During the eight hour class we were instructed on the mechanics of the jump. We learned on the importance of grabbing on to the wing and letting go at the right time.
 
After the training, I thought I had it all figured out. I felt ready to go. Unfortunately, once we got up and my turn came, the practice was nothing like the reality. I had no problem grabbing the wing as I had on the ground. But, I had not factored the wind speed hitting against me as the plane was flying! (I know what was I thinking.) 
 
I am a teacher’s pet by nature and want to do everything “the right way.” I wanted another chance to do it. (Truthfully? I was freaked the fuck out and I needed to wrap my head around this new information.) I sought to re-enter the plane. That was not permitted. My instructor took one look at me, shook his head no, and kicked the one foot holding me into the plane.
 
I WAS FALLING!
I was falling to the ground at such a fast speed that I could feel myself screaming but could not hear my own sounds. My nightmare scenario come to life! After five seconds, five minutes, or five hours, I cannot recall how long, my parachute finally opened. My fear dissipated. I looked around and saw the beauty of the earth without the noisy interruptions of daily life. I felt alive.
 
I have not gone skydiving since then and I probably never will again. But, I have become better at letting go both physically and emotionally thanks to that experience. I still feel the confidence of overcoming such an emotional obstacle, even if I did have to get kicked out of the plane.
 
Except for the skydiving, all outdoor adventures have included my stepson. From age six, he has participated in white water rafting and rock climbing with us. And, although not athletic or adventurous by nature, he has enjoyed the experiences. Whether he has gained as much from them as I is yet to be seen. But, I believe that my adventures have improved me. They have made me approach others differently. And in that regard, I know that his life has been impacted as well.
 
What parenting lessons have you learned from your outdoor adventures?

The Comfort of Home

With the stay at home orders that have been issued as a result of the COVID-19 pandemic, I have been longing for the comfort that my parents provided for me in youth.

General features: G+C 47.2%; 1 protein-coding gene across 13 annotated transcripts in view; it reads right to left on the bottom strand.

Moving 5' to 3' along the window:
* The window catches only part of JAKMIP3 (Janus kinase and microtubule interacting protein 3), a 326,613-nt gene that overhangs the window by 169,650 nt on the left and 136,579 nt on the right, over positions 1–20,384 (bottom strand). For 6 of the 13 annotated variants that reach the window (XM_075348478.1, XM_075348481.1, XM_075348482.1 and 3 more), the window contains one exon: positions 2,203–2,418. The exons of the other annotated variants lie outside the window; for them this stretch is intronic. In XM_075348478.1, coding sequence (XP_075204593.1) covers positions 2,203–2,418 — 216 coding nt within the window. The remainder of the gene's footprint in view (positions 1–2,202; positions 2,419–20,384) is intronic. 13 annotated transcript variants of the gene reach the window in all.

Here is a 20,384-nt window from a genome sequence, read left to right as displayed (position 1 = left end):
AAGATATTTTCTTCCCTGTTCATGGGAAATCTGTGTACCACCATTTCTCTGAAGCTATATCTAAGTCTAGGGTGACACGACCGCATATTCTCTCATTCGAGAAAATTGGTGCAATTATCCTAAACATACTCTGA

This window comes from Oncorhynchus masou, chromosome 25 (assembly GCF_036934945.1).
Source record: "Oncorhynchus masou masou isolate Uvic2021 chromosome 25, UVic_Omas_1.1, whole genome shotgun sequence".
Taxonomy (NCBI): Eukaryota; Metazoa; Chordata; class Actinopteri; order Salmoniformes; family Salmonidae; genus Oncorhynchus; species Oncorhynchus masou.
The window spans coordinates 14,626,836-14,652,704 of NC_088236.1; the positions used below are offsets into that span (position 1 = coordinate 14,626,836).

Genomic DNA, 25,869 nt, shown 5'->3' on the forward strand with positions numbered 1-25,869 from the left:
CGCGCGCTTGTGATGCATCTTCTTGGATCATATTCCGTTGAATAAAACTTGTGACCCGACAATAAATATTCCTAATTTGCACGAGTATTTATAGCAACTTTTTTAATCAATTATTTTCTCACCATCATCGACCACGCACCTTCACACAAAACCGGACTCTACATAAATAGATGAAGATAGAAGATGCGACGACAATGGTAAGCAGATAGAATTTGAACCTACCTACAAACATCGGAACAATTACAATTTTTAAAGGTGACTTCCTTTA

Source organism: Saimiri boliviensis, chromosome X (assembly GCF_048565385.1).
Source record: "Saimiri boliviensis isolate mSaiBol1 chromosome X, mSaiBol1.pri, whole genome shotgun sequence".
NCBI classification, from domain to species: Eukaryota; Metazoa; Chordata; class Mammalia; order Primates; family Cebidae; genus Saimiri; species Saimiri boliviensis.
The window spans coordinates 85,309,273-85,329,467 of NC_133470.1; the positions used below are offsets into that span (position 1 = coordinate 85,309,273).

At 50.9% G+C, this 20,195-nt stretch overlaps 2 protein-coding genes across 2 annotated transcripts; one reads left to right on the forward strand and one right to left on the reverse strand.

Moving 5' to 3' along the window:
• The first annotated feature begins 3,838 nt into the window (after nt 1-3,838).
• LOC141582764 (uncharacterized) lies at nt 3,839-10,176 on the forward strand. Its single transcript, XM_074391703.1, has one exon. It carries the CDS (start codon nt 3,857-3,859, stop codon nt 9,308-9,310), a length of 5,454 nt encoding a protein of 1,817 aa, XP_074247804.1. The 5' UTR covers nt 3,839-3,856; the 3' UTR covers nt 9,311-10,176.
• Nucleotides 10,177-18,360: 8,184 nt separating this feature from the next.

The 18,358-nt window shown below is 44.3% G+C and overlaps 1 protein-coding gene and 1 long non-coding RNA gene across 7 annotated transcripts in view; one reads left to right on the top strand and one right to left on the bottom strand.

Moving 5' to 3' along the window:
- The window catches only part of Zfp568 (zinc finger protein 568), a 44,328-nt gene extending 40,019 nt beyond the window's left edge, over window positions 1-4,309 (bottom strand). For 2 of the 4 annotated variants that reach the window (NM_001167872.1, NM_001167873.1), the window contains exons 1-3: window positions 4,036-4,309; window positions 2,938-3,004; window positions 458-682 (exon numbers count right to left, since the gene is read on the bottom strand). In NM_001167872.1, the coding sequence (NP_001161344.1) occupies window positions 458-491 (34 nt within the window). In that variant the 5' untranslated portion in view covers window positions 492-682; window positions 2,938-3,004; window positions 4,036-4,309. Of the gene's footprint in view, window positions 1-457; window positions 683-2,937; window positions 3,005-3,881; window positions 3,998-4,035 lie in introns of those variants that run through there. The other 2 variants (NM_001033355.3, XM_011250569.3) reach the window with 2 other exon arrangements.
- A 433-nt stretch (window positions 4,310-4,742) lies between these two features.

One of the ways in which I, and probably many people, transport myself to different times or feelings is through the use of food. The smells emanating from the kitchen and the flavors that hit your taste buds, can act as a time machine to take your mind to memories of safety, security, and love.

This week I did exactly that when I decided to re-create my father’s Mexican shrimp cocktail or cóctel de camarón. And, although it wasn’t an exact match, it was enough to cause those feelings to flood back into my heart and mind.

I was glad to have asked my mom for the recipe; she texted me a list of ingredients. I had a good laugh after I called her to ask for the precise measurements. “No measures, just make it taste good for you.”

When I pressed her a little further about this she gave me the most logical explanation in the world. “Look,” mama said in Spanish, “when papi makes for us he puts four jalapeños in it.” I felt my eyes widen at the thought of that much spice. “But, when you’re home maybe two jalapeños. You see?” And I did.

To that end, I hope you enjoy my papa’s cóctel de camarón recipe. Remember that the most important thing is to make it taste good for you.

Ingredients

1- 1 ½ pounds of shrimp

1 bottle of Clamato

1/2 cup of Ketchup (I maybe added a third as ketchup is not one of my favorite flavors)

Juice squeezed from 2 limes (you can also use lime juice from a bottle but I think fresh ingredients are just better.)

2 jalapeños (remember that you can reduce the spice by removing the seeds)

1/4 onion

2 avocados

1 tomato and

cilantro to your liking.

If it’s not pre-cooked, boil your shrimp. I boiled large shrimp in water and lime (the juice of one lime was used for the shrimp boiling.) Next, drain the water and return the shrimp to the same pot.

Add the Clamato and ketchup to the pot and turn on a low heat.

Now, add your lime, tomato, onion, jalapeño, and cilantro. Let the flavors meld on a low heat for 5-10 minutes max. It doesn’t necessarily have to be cooked because you pre-cooked the shrimp. But, the cooking process does help the flavors blend together nicely.

When you’re ready to eat, add your avocado; my papa’s recipe calls for the avocado to be included during the cooking/melding process. But since I am the only person in my family that would eat this meal, I chose not to add the avocado so that I could refrigerate a portion of it and eat it at a later time. I reasoned that if the avocado turned brown by the next day, it would reduce my enjoyment of the leftovers.

A few notes about how to eat and enjoy this delicious meal:

Cóctel de camarón can be eaten immediately from the stove or you can choose to put it in the refrigerator for a little while to make it a little colder. I like it colder because I associate this as a summer meal. The leftovers I ate the next day without warming it up. The day I cooked it, I ladled some into a bowl and ate it immediately. I learned that, straight off the stove, the distinct flavor notes are more evident.